This category is pretty much sewn up. I don't think Blomkamp will be nominated for his first feature, and even though Daniels hasn't won over many people on the publicity circuit, he deserves credit for pulling off a tricky adaptation of difficult material. If there's a dark horse, it's Austrian helmer Michael Haneke for The White Ribbon. An Education helmer Lone Scherfig is an ultra-long shot.


Jeff Bridges, Crazy Heart
George Clooney, Up in the Air
Colin Firth, A Single Man
Morgan Freeman, Invictus
Jeremy Renner, The Hurt Locker

ALT: Matt Damon, The Informant!

This one is all but set in stone. If there's a weak link, it's Morgan Freeman who seems content to coast on his reputation at this point in his career, but the lure of him as Mandela will be too strong for voters to resist. Some feel The Road's Viggo Mortensen or The Messenger's Ben Foster could pull off a surprise nomination but if anyone sneaks into the field, it'll be Damon, who has hasn't been nominated since Good Will Hunting despite 13 years of steadily impressive work.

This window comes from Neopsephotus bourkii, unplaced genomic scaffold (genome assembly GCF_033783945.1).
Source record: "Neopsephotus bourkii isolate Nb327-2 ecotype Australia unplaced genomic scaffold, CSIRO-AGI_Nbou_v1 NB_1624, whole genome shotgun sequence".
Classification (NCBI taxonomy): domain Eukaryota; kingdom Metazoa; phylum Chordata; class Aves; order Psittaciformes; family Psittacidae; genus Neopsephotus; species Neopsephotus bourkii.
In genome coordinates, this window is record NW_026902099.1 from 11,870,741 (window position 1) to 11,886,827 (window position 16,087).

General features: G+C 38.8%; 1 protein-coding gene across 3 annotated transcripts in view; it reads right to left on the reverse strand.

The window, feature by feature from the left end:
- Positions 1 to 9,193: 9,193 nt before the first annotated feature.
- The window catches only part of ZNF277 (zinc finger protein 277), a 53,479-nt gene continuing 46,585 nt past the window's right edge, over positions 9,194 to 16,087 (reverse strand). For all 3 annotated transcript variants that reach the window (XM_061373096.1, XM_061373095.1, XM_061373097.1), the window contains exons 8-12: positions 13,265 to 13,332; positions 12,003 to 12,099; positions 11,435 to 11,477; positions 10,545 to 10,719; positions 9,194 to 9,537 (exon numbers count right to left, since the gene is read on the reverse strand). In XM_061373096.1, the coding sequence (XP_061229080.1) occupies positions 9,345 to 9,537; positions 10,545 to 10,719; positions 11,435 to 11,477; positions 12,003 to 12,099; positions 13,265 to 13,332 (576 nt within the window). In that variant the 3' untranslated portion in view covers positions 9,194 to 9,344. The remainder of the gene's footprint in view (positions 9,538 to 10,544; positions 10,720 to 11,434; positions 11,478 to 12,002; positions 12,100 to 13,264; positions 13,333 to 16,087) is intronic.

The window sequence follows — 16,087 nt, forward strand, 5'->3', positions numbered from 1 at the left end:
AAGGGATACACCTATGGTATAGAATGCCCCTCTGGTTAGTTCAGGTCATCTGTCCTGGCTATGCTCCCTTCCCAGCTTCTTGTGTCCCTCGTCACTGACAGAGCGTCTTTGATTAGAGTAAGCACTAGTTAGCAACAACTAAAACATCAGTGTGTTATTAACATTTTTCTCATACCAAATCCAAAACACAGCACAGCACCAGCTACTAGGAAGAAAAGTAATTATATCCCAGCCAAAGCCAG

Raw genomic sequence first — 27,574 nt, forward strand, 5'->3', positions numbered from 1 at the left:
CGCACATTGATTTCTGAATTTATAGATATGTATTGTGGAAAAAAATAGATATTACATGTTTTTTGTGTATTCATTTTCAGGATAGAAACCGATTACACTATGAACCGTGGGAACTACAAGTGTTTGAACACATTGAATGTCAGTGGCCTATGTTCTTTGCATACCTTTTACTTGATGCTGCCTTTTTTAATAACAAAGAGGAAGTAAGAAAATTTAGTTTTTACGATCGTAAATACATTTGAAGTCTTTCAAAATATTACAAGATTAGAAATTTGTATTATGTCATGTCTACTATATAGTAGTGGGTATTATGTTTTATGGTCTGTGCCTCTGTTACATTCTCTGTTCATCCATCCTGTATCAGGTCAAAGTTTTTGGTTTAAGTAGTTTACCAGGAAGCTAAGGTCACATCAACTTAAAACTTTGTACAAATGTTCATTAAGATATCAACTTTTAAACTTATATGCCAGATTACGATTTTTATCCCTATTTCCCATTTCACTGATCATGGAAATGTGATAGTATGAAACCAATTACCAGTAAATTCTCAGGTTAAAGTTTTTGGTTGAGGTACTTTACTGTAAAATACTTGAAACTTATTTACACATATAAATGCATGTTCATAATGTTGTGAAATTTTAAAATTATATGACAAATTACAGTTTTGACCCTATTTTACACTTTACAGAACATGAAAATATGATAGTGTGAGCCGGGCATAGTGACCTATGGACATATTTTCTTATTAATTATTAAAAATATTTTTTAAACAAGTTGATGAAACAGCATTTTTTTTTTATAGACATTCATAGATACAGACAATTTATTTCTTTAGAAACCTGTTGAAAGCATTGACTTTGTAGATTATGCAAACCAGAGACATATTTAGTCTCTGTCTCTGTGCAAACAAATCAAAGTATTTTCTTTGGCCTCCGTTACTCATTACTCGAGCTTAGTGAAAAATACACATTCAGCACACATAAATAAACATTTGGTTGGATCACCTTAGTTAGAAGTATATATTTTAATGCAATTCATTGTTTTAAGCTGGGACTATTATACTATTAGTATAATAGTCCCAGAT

Sandra Bullock, The Blind Side
Helen Mirren, The Last Station
Carey Mulligan, An Education
Gabourey Sidibe, Precious
Meryl Streep, Julie & Julia

ALT: Emily Blunt, The Young Victoria

Again, I think you can take this category to the bank. It's possible that a lot of voters didn't see The Last Station but I think Mirren has enough support in the ranks. It'll be close but she should hang on against young upstarts Blunt and Abbie Cornish.


Woody Harrelson, The Messenger
Anthony Mackie, The Hurt Locker
Christopher Plummer, The Last Station
Stanley Tucci, The Lovely Bones
Christoph Waltz, Inglourious Basterds

ALT: Alfred Molina, An Education